Bacterial vaginosis occurs when there is a decrease in the healthy vaginal bacteria (lactobacilli) and an overgrowth of other bacteria. Some of these bacteria naturally live in your vagina but in lower numbers.
These other bacteria include Gardnerella vaginalis, Atopobium vaginae, Mobiluncus species, Prevotella species, and other BV-associated bacteria. These bacterial changes lead to an increase in vaginal pH and amines which produce odour.
The exact cause of BV is unknown. We don’t know why some women get it and some don’t.
We do know that women who are sexually active are more likely to get BV than women who are not sexually active.
We also know that certain practices can increase your risk of bacterial vaginosis:
Research suggests bacterial vaginosis is likely to be sexually transmitted. This is not yet proven and we need to do more research to find out how it is being transmitted.
BV symptoms include:
Rarely some women also experience:
These symptoms can be worse after sex or around your period.
Not all women experience all of these symptoms. Around half will not experience any symptoms at all.
If you think you may have BV, see your doctor. Your doctor may examine you and take a vaginal swab for testing.
Bacterial vaginosis is not routinely tested for as part your pap smear or STI screening.
BV is treated with antibiotics (Metronidazole twice daily for 7 days) or vaginal cream (Clindamycin vaginal cream to be applied each night for 7 nights) prescribed by your doctor.
Treatment for bacterial vaginosis differs from treatment for thrush. Thrush treatments will not treat BV and BV treatments will not treat thrush.
Treatment for BV isn’t needed if you do not have symptoms, unless:
Currently male partner treatment is not recommended as there’s insufficient evidence to show that it would be of benefit. However new research is underway to explore this further and new partner treatment trials are currently underway in Australia.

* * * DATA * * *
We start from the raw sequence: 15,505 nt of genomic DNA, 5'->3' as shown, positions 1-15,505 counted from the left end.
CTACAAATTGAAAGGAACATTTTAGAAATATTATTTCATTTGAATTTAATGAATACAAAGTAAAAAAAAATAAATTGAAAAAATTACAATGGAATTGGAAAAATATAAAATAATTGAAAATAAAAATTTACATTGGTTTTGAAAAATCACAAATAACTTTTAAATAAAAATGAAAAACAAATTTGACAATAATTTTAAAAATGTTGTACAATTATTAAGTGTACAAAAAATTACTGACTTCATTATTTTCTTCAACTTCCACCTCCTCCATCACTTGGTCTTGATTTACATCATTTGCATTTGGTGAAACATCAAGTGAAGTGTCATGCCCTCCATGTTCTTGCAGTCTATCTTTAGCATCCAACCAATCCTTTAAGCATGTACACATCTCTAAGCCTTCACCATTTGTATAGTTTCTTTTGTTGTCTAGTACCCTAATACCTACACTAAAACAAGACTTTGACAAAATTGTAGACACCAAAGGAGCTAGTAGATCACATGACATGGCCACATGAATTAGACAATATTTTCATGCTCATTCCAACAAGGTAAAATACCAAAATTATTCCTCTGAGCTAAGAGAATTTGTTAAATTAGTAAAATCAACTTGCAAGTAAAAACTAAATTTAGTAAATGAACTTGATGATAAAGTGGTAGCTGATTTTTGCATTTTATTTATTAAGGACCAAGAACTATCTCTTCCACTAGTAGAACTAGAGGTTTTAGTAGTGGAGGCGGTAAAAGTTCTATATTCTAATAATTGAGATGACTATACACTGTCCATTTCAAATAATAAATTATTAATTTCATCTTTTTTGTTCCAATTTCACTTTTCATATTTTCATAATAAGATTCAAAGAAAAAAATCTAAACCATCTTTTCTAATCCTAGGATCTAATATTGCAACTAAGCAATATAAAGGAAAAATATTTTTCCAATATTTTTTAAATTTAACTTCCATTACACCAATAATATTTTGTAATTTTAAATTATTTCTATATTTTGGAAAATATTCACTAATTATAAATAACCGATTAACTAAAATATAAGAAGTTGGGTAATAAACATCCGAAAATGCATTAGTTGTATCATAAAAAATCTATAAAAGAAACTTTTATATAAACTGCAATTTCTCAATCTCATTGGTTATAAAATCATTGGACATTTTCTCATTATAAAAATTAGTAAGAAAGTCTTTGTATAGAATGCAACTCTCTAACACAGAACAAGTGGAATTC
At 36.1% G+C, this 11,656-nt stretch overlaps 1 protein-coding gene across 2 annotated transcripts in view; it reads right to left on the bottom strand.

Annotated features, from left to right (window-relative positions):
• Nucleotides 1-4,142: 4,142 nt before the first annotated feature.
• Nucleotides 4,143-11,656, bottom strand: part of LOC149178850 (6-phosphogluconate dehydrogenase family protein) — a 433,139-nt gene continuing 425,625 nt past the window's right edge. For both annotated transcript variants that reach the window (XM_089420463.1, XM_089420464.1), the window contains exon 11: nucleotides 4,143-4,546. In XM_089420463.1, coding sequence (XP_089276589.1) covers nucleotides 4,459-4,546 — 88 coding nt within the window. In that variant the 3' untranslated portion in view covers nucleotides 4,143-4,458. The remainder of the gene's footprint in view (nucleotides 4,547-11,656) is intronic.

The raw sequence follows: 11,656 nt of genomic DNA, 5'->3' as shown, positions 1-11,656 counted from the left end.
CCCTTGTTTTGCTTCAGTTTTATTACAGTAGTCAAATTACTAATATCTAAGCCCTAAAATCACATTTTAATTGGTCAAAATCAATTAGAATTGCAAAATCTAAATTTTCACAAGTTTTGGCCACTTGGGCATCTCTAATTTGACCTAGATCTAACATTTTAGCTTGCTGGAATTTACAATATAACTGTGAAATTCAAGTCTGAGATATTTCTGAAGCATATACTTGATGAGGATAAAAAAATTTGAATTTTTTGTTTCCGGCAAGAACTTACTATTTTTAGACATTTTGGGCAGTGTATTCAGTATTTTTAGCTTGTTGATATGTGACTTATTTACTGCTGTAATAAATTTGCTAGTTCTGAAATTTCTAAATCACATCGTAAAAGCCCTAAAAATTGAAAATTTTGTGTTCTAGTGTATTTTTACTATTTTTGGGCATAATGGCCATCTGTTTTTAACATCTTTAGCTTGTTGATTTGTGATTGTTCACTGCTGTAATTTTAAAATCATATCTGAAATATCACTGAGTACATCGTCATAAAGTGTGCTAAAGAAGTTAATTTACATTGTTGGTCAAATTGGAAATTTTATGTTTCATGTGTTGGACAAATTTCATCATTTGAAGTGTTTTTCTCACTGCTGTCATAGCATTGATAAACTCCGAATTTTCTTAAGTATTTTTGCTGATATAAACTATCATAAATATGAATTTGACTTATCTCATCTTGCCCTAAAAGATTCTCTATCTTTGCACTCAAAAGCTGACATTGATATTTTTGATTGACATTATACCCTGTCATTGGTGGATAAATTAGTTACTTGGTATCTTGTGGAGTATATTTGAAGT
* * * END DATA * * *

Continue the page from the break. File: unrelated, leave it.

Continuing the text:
Your female sexual partners are far more likely to also have BV, so testing and treatment is recommended.
During treatment for BV it is best to:
BV is a very common condition and it will not cause most women any problems. Some women find it goes away by itself without treatment.
However, it can lead to an increased risk of contracting sexually transmitted infections. You can also be more likely to get pelvic inflammatory disease (PID).
If you are pregnant and experiencing symptoms of BV, it is important you see your doctor. BV can put you at a higher risk of miscarriage, pre-term (early) delivery or low birth weight babies.
While the treatment for BV is usually very effective in the short term, women often get it back. Around half of women will get BV again within 6-12 months of treatment.
We do not know why recurrence is so common after treatment.
Some women with recurring BV may benefit from a long term course of antibiotic gel used twice a week for 4 to 6 months.
There are some simple things you can do to lower your risk of infection.
We know that many women do not like taking antibiotics and want to know if there is anything else they can do to stop BV coming back.
At the moment, there is no hard and fast scientific evidence that anything other than antibiotics will treat BV.
Some probiotic and lactic acid treatments for BV look promising, but further research is required. In the next few years it is likely non-antibiotic treatments will be available to help treat BV.
There are also some simple things you can do to lower your risk of infection.
“…even though I freshly showered as soon as I towelled myself off, and then obviously you go to put your undies on, like you get the smell and it was like ‘OK that’s not right’.”
If this sounds like you, you are not alone. Talk to your doctor about your symptoms today.